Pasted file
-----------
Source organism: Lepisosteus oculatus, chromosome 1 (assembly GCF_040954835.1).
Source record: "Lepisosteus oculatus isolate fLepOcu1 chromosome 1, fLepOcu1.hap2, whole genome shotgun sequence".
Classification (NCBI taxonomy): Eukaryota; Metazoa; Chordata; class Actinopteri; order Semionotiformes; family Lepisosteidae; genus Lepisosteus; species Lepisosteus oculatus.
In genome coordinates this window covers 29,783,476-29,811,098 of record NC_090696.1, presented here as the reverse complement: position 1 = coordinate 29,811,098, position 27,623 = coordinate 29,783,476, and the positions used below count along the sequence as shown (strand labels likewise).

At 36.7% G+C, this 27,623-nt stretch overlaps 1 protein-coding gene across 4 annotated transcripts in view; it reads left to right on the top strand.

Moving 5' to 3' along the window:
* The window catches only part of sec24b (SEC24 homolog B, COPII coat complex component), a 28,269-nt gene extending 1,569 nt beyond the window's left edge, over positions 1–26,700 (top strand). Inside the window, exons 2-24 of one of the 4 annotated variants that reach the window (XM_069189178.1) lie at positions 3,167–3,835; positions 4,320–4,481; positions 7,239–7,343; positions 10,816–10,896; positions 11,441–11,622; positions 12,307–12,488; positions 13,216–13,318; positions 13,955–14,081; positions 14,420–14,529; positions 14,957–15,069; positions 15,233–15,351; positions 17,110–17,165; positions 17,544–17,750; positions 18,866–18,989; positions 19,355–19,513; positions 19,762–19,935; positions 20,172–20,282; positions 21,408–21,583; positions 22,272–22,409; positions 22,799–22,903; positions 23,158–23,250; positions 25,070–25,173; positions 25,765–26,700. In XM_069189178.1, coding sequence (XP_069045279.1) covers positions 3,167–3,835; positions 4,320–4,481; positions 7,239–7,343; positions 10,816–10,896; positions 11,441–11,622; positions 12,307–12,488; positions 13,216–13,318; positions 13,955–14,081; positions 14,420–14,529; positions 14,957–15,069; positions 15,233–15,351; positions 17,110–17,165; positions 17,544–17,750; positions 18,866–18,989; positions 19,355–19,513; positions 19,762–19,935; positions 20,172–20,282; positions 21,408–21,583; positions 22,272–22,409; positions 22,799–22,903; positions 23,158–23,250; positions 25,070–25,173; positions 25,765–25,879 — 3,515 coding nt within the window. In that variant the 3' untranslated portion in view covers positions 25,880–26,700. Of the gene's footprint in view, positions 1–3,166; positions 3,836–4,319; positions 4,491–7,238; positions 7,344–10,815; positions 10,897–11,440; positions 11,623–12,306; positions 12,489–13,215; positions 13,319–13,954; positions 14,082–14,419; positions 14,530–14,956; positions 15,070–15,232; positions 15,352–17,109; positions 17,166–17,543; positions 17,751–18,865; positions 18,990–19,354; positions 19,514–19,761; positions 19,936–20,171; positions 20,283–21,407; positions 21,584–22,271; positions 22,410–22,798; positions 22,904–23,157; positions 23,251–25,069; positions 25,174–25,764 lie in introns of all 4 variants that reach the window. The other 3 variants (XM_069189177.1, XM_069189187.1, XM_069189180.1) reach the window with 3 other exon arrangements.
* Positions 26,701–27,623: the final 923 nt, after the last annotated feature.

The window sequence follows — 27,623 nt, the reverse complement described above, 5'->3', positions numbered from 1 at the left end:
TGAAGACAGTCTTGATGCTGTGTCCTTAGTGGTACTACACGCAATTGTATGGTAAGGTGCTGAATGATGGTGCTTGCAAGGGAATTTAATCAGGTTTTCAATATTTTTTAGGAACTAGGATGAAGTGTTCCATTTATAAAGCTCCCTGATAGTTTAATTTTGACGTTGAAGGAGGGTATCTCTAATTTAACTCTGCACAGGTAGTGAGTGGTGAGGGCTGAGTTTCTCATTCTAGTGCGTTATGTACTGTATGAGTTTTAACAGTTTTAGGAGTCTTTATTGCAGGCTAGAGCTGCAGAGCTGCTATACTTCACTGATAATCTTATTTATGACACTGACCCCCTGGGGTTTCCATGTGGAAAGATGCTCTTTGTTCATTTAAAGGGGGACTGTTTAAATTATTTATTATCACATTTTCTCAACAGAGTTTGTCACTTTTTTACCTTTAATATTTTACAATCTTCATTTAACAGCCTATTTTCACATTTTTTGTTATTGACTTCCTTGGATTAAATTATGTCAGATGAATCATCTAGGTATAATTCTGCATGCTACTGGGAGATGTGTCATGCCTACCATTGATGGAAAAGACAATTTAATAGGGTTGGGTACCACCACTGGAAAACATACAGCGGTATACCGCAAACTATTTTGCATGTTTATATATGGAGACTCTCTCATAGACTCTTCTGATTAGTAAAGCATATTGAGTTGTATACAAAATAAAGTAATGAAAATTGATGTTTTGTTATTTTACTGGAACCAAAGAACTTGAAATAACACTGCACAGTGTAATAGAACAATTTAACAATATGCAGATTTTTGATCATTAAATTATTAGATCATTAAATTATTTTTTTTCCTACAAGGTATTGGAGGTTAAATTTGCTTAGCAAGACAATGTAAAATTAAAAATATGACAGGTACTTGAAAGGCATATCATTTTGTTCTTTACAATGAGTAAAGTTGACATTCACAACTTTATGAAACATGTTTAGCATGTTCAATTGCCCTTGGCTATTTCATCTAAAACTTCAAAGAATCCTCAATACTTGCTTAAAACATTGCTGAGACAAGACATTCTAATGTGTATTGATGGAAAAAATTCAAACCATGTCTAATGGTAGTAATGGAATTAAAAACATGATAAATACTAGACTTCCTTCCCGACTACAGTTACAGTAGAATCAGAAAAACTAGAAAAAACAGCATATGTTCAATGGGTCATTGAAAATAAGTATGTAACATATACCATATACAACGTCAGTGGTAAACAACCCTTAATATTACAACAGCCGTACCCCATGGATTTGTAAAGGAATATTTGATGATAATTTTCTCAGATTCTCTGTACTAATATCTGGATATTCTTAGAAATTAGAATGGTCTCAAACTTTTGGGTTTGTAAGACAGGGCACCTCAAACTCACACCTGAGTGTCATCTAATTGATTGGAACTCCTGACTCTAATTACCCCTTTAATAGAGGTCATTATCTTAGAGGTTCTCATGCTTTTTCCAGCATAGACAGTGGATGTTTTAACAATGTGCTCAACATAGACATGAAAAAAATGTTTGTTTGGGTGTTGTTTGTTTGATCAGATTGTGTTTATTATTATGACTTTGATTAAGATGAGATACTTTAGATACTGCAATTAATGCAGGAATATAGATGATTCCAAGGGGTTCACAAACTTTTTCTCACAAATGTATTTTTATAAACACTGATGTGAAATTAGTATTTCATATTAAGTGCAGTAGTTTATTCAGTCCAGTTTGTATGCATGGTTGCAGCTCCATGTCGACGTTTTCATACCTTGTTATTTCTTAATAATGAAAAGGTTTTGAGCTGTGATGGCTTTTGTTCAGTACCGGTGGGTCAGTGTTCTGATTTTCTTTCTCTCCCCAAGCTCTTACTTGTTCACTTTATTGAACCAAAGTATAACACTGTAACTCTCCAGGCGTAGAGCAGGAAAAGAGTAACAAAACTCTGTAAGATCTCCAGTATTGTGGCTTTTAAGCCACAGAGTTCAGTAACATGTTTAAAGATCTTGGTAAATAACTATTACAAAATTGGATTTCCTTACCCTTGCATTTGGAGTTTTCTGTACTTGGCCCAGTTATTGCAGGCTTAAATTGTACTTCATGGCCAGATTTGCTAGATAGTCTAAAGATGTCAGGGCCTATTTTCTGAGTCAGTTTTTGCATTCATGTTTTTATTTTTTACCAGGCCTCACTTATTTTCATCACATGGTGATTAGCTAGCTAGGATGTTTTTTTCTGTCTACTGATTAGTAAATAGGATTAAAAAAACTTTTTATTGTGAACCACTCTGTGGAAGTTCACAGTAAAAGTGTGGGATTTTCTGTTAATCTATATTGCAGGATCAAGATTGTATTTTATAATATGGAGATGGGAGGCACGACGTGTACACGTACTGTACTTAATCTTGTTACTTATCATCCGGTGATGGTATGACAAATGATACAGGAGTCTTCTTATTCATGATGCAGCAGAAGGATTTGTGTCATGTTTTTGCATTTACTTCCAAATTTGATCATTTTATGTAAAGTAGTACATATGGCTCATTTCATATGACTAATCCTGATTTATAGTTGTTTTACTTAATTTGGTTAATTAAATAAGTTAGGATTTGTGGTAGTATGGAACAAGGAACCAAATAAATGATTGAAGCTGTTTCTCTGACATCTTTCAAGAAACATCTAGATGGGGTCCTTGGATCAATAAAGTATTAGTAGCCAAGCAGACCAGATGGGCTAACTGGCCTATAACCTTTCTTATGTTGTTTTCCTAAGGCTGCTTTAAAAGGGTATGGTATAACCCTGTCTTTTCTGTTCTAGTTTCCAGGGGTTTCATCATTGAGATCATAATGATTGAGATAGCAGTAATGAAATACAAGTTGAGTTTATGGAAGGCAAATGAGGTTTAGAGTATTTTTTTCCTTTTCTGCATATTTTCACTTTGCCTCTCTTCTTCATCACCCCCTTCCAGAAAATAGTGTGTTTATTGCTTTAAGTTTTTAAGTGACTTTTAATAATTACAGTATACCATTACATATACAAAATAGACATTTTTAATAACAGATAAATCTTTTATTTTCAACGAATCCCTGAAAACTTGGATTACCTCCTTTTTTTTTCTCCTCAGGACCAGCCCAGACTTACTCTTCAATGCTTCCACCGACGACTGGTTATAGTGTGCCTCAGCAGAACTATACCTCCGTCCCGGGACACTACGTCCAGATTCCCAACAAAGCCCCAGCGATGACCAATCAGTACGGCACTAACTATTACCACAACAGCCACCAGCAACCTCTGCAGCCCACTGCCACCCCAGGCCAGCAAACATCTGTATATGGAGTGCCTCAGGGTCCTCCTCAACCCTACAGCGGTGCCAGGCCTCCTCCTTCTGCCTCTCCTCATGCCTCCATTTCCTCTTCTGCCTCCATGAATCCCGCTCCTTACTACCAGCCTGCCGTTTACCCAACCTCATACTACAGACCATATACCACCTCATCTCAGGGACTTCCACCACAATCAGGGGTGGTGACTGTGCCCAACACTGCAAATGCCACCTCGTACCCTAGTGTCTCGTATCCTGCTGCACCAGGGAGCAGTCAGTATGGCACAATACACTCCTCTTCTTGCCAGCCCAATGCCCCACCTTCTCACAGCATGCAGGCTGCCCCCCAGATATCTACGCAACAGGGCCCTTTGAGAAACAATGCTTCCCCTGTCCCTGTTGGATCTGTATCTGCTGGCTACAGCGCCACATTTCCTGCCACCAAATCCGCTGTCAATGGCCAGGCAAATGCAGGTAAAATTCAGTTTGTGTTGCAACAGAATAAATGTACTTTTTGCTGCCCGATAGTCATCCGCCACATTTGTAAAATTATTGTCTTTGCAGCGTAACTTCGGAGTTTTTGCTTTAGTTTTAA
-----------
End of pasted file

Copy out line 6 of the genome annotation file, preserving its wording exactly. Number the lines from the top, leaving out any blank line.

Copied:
Moving 5' to 3' along the window: